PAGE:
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House Painting Prepairation

Updated on June 14, 2017
Painting Tips
Painting Tips

Paint Prep

Unfortunately, much of the work in painting is not in the painting itself, which at least shows the pleasing results of your labor, but in the preparation. Preparing the siding for painting, often makes the house look worse-temporarily- but is the single most important chore to make the new coat of paint last longer.

Dirty and continued wet surfaces must be remedied before a new coat of paint can do its job. In addition, painting over loose paint is just an invitation for the loose base paint to fall away, negating your efforts.

Peeling or cracking paint generally is caused by moisture getting into the board behind the paint and pushing it off from the inside. The moisture can come from rain, and when gutters are not channeling water away from siding, when cracked caulking or eaves-trough allow water behind boards, or when water stands against the house at ground level. Or the moisture can come from inside the house, as when steam or splashing from a shower wafts or seeps through the wall to the inside of the siding. These problems must be corrected at the source before paint is applied to the siding, or new moisture will push off the new paint, and you would have wasted your time and money.

If the source of water is from a faulty gutter, eave-trough, or caulking, fix it first. If the source is a leaking bathroom wall that allows moisture to pass through the siding, repair the interior wall of the bathroom.

On the outside, there are additional methods to let the moisture escape. For lapped siding, you can drive thin wedges between the boards. For tongue and groove siding, you can drill small holes into the siding for ventilation. Both techniques allow for moisture to escape easily so that it will not push against the paint from the inside. The problem of moisture popped paint is especially prevalent in older homes, where layer after layer of paint have formed an impervious barrier to moisture flow; cracking and peeling result.

If these remedies have been tried and ruled out, and you still have moist wood, ask a home inspector for an opinion. Sometimes, peeling is the result of a poor painting job. Rarely, it may be caused by the wood itself- some resinous pine simply will not hold paint, and it might be best to cover these woods with a new siding.

After correcting the leakage problems, the next step is to remove peeling or cracked paint.

CAUTION: Wear protective goggles and a dust mask.

If you suspect that the old paint contains lead, and 80 percent of pre-1950 homes do, call your local health department. They will tell you how to test for lead paint. Ask them about local laws on lead paint removal and if they can recommend local contractors certified in lead paint removal.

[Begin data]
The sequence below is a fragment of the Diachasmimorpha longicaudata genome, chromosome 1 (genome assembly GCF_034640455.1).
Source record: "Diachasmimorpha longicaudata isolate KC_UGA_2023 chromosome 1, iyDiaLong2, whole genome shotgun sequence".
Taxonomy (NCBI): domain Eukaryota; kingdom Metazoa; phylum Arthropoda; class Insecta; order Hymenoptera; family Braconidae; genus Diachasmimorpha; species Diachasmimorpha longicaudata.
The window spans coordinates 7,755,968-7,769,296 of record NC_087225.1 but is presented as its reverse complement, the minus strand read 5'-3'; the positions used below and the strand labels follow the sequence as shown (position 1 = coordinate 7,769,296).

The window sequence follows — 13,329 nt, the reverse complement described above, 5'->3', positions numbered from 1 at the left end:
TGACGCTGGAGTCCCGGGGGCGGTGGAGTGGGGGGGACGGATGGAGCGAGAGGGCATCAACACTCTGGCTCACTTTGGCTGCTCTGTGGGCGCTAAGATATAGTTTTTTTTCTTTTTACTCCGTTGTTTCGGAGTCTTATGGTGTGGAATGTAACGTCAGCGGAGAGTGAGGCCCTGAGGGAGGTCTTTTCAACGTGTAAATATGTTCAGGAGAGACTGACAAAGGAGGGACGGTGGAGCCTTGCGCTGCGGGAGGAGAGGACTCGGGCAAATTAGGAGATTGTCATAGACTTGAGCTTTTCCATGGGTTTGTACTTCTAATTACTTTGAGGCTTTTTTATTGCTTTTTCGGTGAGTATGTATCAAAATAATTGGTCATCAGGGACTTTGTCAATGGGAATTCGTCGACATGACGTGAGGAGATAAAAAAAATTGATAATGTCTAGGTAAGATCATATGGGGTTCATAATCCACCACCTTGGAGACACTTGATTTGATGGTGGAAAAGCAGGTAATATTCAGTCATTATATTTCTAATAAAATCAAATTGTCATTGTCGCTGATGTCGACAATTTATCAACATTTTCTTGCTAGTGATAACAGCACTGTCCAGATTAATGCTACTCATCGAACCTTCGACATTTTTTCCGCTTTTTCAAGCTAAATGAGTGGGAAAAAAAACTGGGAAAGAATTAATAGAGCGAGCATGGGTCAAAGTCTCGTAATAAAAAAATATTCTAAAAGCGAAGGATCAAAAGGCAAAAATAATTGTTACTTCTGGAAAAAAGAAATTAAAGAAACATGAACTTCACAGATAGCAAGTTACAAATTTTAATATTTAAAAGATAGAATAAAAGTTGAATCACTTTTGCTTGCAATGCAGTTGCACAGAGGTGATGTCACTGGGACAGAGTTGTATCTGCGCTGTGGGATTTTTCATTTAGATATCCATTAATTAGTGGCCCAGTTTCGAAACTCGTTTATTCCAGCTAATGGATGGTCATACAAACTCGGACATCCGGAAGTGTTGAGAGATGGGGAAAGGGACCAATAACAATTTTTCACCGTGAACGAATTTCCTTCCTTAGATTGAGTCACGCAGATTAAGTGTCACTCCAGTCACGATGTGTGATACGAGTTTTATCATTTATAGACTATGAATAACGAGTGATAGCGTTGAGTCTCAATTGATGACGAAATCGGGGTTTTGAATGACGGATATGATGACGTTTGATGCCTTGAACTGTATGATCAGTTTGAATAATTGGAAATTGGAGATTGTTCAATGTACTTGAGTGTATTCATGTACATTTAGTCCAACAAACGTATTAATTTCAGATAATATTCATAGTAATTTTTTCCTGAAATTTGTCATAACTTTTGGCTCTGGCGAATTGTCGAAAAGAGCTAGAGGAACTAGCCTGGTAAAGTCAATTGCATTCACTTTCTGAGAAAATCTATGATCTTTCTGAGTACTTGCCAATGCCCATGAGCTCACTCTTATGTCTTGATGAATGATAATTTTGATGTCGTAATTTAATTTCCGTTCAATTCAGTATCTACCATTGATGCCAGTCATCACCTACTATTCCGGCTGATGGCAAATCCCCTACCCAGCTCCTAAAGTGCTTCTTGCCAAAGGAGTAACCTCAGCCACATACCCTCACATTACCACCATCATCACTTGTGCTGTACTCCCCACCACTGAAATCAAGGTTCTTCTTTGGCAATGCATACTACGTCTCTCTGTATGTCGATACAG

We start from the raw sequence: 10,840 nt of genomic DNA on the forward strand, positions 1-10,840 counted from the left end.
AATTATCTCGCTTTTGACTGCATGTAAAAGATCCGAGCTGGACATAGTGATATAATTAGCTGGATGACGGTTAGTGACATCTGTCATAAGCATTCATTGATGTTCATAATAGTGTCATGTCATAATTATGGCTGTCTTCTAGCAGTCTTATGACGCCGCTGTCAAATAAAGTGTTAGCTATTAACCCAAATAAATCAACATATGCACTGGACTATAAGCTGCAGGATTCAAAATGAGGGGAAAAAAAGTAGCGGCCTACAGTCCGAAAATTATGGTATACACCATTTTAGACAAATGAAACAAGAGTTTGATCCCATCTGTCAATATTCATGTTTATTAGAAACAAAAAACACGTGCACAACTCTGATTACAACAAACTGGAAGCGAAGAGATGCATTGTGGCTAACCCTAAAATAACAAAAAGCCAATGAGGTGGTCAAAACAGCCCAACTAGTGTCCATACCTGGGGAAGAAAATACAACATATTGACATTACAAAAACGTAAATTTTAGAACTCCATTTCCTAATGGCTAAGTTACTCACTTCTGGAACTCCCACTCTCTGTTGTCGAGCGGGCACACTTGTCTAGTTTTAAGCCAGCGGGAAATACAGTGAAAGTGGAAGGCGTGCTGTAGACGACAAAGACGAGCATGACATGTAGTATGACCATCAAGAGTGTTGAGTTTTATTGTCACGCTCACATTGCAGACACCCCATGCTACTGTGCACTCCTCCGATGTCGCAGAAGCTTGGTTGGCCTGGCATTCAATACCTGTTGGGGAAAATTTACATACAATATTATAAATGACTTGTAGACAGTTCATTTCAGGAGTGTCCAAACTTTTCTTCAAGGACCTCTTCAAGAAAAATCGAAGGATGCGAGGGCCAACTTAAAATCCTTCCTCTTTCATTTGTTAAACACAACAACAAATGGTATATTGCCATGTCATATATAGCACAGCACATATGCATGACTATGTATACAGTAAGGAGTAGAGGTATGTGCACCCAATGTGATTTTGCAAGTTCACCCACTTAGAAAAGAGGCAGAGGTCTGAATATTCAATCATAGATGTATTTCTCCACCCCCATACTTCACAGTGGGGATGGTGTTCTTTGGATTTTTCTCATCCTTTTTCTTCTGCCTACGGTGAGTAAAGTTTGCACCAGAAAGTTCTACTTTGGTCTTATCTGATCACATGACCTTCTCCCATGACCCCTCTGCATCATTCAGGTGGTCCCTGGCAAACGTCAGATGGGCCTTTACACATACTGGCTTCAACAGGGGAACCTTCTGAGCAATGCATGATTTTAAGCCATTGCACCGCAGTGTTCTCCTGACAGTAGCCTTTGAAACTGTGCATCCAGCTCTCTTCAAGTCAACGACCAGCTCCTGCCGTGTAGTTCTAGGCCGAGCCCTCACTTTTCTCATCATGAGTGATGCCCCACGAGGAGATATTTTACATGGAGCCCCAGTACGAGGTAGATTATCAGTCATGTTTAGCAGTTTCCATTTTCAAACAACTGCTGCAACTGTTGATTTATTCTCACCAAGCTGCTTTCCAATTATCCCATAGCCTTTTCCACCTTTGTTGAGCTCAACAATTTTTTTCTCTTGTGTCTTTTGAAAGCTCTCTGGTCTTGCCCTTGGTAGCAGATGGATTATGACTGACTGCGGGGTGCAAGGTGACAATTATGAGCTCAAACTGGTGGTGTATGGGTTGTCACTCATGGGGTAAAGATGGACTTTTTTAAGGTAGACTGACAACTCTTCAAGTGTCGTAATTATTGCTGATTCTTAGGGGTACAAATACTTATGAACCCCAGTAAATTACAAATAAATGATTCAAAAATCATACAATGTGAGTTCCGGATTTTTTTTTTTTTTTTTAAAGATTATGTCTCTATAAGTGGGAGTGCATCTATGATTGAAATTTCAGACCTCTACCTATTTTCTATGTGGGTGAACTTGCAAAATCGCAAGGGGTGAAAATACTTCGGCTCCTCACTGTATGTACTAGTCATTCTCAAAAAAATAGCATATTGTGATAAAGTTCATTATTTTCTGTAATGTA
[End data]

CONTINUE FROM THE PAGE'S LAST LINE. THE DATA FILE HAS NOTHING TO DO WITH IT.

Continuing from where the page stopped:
If there are no laws about lead-paint removal,take these precautions as a minimum: (1) seal off the area with a windscreen from the building to the ground and use a drop cloth on the ground itself; and (2) use removal methods that make as large a particle as possible large particles are more easy to clean up and are not so easy to become airborne dust, which is poisonous.

Wet scraping is one method used by contractors, and water blasting is an option if the runoff can be contained and carried away. For your health and that of those around you, burning and sanding are the worst methods-the fine particles created becomes absorbed into the blood stream and can cause irreversible brain damage, to which young children are particularly susceptible. If your house was built after 1975, it is unlikely to have lead-based paint on the exterior.

A fast way to remove loose paint is to use a 3000 lbs/ SQ inch pressure washer. It not only blasts away loose paint but also washes the house, doing the job in about half the time for a fifth of your effort, although some hand scraping may still be needed. Incidentally, sometimes a dingy appearance may signify only that your house is in need of a wash, not a new coat of paint; the neighbors will be just as impressed with your home's new look and considerable less trouble and cost to you.

If your house has a condition called chalking, which is the presence of dusty pigment that has separated out from the surface, you eliminate that at the same time as you wash away regular dirt. If you have mildew, you can get rid of that too, by mixing bleach solution in with water-washers usually comes with tanks into which such mixing solution can be placed.

After removing loose paint and allowing the siding time to dry, prime the bare wood as soon as possible.

Use an acrylic latex primer that is compatible with the finish coat you will use, preferably that is made by the same manufacturer. Preparation for painting can be a time-consuming nuisance. But done well, it makes the paint last twice as long as when done poorly.


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    • alvairs profile imageAUTHOR

      Barrington Nixon 

      6 years ago from Brampton Ontario Canada

      I do appreciate your comment, and if you are in need of any assistance with any home improvement issues please feel free to contact me.

    • alvairs profile imageAUTHOR

      Barrington Nixon 

      6 years ago from Brampton Ontario Canada

      Thank you very much, i am so happy that you find my post useful.

    • Reynold Jay profile image

      Reynold Jay 

      6 years ago from Saginaw, Michigan

      The pressure washer method makes sense to me. I have a ten year old house now with aluminum siding so don't need to think about this. Alll your HUbs are great and chuck full of USEFUL information. Well done.


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